Australia's cotton-wool wrecking ball
It's been eight months since the introduction of the carbon price. Instead of 'wiping out jobs', employment is up by 50,000, the stock market is worth hundreds of billions more and inflation is in check.
Some people in positions of power and influence were expecting the carbon tax, as it has colloquially become known, to either "act as a wrecking ball across the economy” or be "absolutely catastrophic", "wipe out jobs big-time" while towns like Whyalla would be "wiped off the map" because of it.
Further, it would create "ghost towns” and "discourage investment” in mining.
Get the drift? There were forecasts that the carbon tax would completely undermine economic growth and market conditions.
How accurate have these projections been?
With economic data flowing in and financial markets trading over those eight months, it is possible to test the validity of forecasts of "wrecking balls” and catastrophe.
The facts below are all based on the latest Australian Bureau of Statistics or Reserve Bank data, unless otherwise indicated.
Since the carbon price was introduced:
– Real GDP has risen by 1.2 per cent (annualised growth rate of 2.5 per cent).
– Employment has risen by 53,400 people, made up of 30,000 new full-time jobs and 23,400 part-time jobs. The annualised rate of job creation is around 95,000.
– The unemployment rate has edged up to 5.4 per cent in January 2013 from 5.3 per cent in June 2012, just before carbon was priced.
– The stock market (All Ordinaries Index) has risen 25 per cent, adding approximately $296 billion to the value of Australian shares. A further $30 billion or so of dividends have been paid to shareholders since June 30, 2012.
– According to RP Data, house prices have risen 2.8 per cent since June 30, 2012, adding approximately $110 billion to the wealth of owners of houses.
At this point I might pause. Have a think about those last two points: the gains in stock market values and house prices alone have been nearly $410 billion in just over eight months. That is just under $50,000 per Australian household, on average.
– In terms of inflation, the CPI has risen by 1.6 per cent in six months, a figure which includes the boost to prices from the carbon price driven lift in electricity and gas prices. Underlying inflation has risen 1.3 per cent in the six months (annualised pace of 2.7 per cent) and this figure has also been inflated by the carbon price.
– The wages price index has risen by 1.5 per cent in six months (annualised pace of 3.1 per cent), locking in a period of moderate wage increases.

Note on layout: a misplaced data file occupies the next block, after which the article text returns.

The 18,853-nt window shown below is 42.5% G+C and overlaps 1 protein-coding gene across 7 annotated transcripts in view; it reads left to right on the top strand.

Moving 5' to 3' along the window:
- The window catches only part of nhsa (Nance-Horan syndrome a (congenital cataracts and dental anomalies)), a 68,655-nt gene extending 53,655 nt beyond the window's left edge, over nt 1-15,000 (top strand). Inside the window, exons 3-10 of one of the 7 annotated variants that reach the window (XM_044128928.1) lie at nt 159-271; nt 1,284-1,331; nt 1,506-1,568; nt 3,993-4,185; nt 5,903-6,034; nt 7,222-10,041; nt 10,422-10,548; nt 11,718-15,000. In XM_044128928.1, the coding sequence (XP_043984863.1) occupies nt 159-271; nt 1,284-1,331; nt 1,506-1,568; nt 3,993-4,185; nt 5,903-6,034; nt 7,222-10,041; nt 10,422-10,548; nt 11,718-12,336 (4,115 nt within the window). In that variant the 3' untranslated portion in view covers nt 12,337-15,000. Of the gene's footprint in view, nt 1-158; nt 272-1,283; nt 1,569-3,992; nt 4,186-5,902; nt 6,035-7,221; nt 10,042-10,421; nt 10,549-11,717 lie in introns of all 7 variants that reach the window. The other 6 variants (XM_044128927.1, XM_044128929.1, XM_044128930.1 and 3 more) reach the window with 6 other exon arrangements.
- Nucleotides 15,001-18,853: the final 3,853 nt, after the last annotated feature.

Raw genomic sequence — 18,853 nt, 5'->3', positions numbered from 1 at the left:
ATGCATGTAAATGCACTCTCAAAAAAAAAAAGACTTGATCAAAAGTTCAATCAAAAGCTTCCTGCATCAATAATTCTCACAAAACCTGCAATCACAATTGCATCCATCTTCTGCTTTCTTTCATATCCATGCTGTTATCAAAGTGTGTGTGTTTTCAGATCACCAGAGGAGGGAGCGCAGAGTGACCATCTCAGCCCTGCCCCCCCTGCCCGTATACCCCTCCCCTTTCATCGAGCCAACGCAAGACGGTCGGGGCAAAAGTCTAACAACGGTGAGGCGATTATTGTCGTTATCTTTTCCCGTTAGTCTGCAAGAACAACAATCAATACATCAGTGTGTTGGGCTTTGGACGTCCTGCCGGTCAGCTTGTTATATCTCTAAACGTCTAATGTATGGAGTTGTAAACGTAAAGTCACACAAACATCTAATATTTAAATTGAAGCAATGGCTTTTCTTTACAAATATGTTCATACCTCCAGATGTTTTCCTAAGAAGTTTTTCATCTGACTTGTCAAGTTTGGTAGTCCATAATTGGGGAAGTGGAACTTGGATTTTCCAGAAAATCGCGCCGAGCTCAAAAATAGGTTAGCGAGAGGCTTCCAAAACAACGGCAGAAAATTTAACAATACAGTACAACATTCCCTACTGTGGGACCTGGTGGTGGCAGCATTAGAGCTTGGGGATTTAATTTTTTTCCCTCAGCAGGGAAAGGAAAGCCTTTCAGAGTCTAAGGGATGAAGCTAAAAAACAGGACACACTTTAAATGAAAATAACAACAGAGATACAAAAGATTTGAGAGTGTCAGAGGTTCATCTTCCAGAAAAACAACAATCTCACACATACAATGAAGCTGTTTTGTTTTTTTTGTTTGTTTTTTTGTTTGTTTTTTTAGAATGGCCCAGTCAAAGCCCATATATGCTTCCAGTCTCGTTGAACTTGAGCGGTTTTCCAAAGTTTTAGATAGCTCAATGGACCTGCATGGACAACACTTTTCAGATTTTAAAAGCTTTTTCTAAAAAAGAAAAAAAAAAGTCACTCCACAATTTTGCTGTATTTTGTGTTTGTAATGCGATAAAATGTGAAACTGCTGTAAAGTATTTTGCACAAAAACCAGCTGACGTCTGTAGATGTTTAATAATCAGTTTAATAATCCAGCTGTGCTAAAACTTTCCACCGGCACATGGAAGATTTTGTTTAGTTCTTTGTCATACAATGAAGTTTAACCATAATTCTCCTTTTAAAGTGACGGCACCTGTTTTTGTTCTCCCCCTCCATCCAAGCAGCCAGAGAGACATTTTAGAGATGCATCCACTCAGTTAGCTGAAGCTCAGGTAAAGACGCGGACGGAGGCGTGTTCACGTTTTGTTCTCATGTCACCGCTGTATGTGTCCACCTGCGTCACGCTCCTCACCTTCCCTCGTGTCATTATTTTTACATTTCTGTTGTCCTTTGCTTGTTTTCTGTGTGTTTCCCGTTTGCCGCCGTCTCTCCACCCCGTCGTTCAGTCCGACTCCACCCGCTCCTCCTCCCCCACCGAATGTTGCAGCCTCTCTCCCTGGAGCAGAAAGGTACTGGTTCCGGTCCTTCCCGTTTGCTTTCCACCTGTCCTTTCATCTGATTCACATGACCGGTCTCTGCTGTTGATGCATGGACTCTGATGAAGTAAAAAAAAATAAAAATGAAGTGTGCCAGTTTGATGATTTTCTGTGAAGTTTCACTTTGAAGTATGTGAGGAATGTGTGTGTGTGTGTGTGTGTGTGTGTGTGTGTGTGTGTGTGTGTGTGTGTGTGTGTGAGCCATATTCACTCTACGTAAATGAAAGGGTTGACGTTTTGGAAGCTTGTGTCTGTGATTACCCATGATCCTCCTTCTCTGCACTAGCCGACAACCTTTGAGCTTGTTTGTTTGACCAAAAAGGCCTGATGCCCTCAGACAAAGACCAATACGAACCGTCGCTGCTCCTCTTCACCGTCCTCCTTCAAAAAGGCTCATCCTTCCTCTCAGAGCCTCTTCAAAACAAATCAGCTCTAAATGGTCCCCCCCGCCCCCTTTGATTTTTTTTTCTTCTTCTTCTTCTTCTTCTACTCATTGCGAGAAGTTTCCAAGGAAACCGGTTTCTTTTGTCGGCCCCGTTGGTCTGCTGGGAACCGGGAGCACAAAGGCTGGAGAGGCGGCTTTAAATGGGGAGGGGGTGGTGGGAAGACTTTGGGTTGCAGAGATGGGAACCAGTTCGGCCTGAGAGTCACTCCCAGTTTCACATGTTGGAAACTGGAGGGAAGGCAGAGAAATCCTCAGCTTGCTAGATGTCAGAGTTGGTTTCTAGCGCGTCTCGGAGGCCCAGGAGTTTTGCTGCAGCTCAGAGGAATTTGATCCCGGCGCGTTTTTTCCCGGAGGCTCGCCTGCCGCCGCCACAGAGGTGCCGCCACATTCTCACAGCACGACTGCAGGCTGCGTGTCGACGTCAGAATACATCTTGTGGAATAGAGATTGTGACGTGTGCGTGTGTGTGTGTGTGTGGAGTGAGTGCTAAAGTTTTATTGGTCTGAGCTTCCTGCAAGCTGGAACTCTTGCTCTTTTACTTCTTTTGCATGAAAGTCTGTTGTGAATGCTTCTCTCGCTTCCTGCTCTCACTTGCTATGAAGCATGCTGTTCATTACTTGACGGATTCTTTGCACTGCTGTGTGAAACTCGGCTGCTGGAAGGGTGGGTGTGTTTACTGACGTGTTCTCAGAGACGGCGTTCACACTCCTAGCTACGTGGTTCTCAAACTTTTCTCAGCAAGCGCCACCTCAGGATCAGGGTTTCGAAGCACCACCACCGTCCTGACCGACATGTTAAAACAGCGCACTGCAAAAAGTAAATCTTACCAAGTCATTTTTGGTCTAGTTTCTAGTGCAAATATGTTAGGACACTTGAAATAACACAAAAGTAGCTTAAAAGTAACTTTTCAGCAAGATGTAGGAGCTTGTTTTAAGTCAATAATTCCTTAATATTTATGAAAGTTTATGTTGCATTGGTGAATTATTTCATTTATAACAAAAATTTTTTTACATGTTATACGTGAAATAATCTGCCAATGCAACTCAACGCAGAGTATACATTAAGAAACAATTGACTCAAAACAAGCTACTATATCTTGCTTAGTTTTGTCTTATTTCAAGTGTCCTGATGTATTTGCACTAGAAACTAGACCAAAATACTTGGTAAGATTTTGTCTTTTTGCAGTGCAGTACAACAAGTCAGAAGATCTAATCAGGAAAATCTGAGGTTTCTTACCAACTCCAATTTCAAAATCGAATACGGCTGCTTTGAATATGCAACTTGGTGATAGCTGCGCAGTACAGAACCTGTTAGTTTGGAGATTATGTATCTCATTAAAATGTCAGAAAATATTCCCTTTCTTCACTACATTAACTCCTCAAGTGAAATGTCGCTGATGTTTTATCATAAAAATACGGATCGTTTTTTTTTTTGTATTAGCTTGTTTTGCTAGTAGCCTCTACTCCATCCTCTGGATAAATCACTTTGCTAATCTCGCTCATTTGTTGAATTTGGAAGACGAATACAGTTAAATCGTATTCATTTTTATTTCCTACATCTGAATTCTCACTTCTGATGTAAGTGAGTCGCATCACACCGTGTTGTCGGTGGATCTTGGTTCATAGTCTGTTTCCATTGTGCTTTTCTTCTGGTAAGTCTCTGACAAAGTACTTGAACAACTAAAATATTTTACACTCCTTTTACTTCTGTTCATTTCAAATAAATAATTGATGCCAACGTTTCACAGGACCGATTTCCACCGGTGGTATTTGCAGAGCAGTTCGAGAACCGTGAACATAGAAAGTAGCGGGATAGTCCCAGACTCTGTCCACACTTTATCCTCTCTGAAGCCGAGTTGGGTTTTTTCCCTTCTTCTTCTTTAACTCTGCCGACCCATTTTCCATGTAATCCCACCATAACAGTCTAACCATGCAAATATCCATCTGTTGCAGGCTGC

– Average weekly earnings have risen by $39.10 a week (from May 2012 to November 2012) with an annualised increase of $2035.
– The value of retail sales has risen by just 0.1 per cent (annualised rate 0.3 per cent).
– The number of new motor vehicle registrations has risen by 4.7 per cent with the six largest monthly number of new car sales ever recorded being registered in the last six months.
– The number of dwelling building approvals has fallen 10.1 per cent since June and the number of new housing loans for owner occupation has fallen 0.1 per cent over the same period.
– The NAB measure of business conditions has fallen from -1 points in June to -2 points in January, but business confidence has risen from -3 points to 3 points over the same timeframe.
– The Westpac measure of consumer sentiment has risen by 13.3 per cent since June to be at a 38-month high.
– The RBA index of commodity prices has fallen 5.4 per cent in Australian dollar terms since June and has fallen 2.1 per cent in US dollar terms.
– The RBA has cut the official cash rate from 3.5 per cent to 3 per cent.
– The 10-year government bond yield has risen a net 35 basis points to 3.40 per cent as of yesterday’s close.
– The Australian dollar has risen around 0.9 per cent as strong foreign inflows into Australia continue.
At the same time, Australia’s triple-A credit rating from all three ratings agencies remains unchallenged.
So a wrecking ball? Catastrophic? Wiped off the map?
The disconcerting thing is that all of those dire predictions from above were made by Tony Abbott, the man who studied economics at university and the man likely to be prime minister in a little over six months.
Stephen Koukoulas was senior economic policy advisor to Prime Minister Julia Gillard between September 2010 and July 2011.